Lackluster Land Day

Israel’s Arab sector instituted Land Day 38 years ago, foremost as a vehicle for political protest (pro forma against alleged discrimination and property confiscations).

April 2, 2014 22:02
3 minute read.
Land Day

Land Day protest near Beersheba, March 30, 2014.. (photo credit: REUTERS)


Dear Reader,
As you can imagine, more people are reading The Jerusalem Post than ever before. Nevertheless, traditional business models are no longer sustainable and high-quality publications, like ours, are being forced to look for new ways to keep going. Unlike many other news organizations, we have not put up a paywall. We want to keep our journalism open and accessible and be able to keep providing you with news and analysis from the frontlines of Israel, the Middle East and the Jewish World.

As one of our loyal readers, we ask you to be our partner.

For $5 a month you will receive access to the following:

  • A user experience almost completely free of ads
  • Access to our Premium Section
  • Content from the award-winning Jerusalem Report and our monthly magazine to learn Hebrew - Ivrit
  • A brand new ePaper featuring the daily newspaper as it appears in print in Israel

Help us grow and continue telling Israel’s story to the world.

Thank you,

Ronit Hasin-Hochman, CEO, Jerusalem Post Group
Yaakov Katz, Editor-in-Chief


Israel’s Arab sector instituted Land Day 38 years ago, foremost as a vehicle for political protest (pro forma against alleged discrimination and property confiscations).

As such, its objective, if not outright raison d’être, is to make headlines and generate publicity. Substantial sums and much effort are poured into the hype.

It is in the framework of building up expectations that Amnesty International issued stern warnings to Israel, ahead of the annual event last Sunday, “not to use violence to quash Land Day demonstrations.” Amnesty promoted the propagandistic speculation that Israel would “launch a violent crackdown on planned Palestinian protests.”

As it was, however, the organizers and their avid cheerleaders were in for a disappointment. Their project failed to live up to the hype. Not only were there no furious clashes, but the entire Land Day undertaking this year failed to excite much attention.

To no small extent this testifies to the disconnect between Israel’s Jews and Arabs. Without physical conflict, the Jewish majority remains largely uninterested in Arab marches.

Nothing appeared abnormal. The one-day strike did not keep Arab employees home and it filled the malls of Jewish cities with ever-more Arab shoppers.

Nevertheless, lack of awareness is tantamount to putting on blinkers and obstructing our vision. Had we paid attention, we would have seen a multiplicity of flags hoisted in Arab-Israeli communities – Palestinian, Hezbollah, Hamas and even Syrian flags. Indeed, the few fistfights that broke out were between supporters of Damascus despot Bashar Assad and his opponents. “Israeli security forces” stayed away, contrary to Amnesty’s dire predictions.

Yet parades featuring flags of terrorist organizations implacably opposed to Israel’s existence, right inside Israel proper, are nothing to scoff at. This denotes in-your-face extremism. Without even minimal deterrence, the potential for provocation appears greater than it was on the eve of the October 2000 riots.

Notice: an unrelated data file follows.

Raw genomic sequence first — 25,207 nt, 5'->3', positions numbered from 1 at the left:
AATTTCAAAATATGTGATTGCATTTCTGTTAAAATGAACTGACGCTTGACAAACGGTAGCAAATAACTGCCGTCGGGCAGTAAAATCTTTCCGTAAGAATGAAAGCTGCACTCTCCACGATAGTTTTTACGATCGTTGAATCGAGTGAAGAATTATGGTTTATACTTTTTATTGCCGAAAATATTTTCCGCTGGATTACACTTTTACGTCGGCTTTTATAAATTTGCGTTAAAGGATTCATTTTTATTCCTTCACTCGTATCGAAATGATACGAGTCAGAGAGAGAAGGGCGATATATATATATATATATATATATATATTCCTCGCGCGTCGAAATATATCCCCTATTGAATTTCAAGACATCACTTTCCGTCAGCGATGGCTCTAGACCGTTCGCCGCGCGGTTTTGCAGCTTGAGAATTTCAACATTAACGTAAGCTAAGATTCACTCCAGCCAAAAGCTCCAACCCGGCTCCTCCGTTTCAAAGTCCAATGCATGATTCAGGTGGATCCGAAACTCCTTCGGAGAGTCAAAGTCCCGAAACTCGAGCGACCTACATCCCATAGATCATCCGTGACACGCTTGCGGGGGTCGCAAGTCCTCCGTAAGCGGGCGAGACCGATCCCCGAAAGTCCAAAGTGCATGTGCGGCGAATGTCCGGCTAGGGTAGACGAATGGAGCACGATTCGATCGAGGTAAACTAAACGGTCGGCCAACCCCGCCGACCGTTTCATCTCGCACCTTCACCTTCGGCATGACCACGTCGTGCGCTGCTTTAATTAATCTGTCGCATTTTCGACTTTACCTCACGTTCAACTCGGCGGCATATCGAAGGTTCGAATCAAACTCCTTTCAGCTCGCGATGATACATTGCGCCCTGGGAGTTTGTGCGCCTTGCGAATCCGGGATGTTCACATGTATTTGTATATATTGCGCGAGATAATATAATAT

This is underscored by shrill Land Day chants calling for suicide bombings and abductions. Jerusalem was hailed as “Palestine’s capital,” Israel was disparaged as an “apartheid state” and relatives of Israeli-Arab terror convicts were feted as heroes. It was hard to believe that this took place inside Israel. It seemed indistinguishable from across-the-Green Line pageantry.

This was all the more difficult to comprehend because of what Israel’s own Arabs cannot fail to observe outside our borders. In all directions, Arab states are in the throes of turmoil and internecine violence. The carnage in Syria may be the most appalling, but Iraq too bleeds profusely, hostilities trickle into Lebanon and Egypt is hard pressed to regain a modicum of stability.

The Arabs in Israel enjoy greater calm than any of their brethren, and by any yardstick live better than do Arabs anywhere else in the region. This is not so only by economic criteria. The civic liberties and the liberal ethos of Israeli society are unequaled in the Middle East and second to none in the free world.

In their heart of hearts Israeli Arabs know this, regardless of the posturing and the inflammatory rhetoric. Where else is access to the judicial system, including the Supreme Court, as free and open, and where else will courts as readily consider Arab citizens’ petitions and rule in their favor? Certainly not under any Arab regime. This leads to communal schizophrenia in Israel’s Arab sector. On the one hand there is an utter refusal to countenance any land swaps that would see Israeli Arab towns transferred to Ramallah’s jurisdiction (without loss of property). Conversely, rival Arab politicians whip up anti-Israel fervor and vie to see who can foment more discord and score more political points among voters they cynically radicalize.

Those who clamor for all the rights Israeli citizenship bestows should be the first to remember that Israel is the freest and most prosperous country for any Arab in the region. A scornful stance toward the state and its delegitimization hardly serve the interests of Israeli Arabs.

Those who yell loudest fear coexistence most.

Related Content

June 16, 2019
Think About It: Sovereignty of the people and Netanyahu’s indictment


Cookie Settings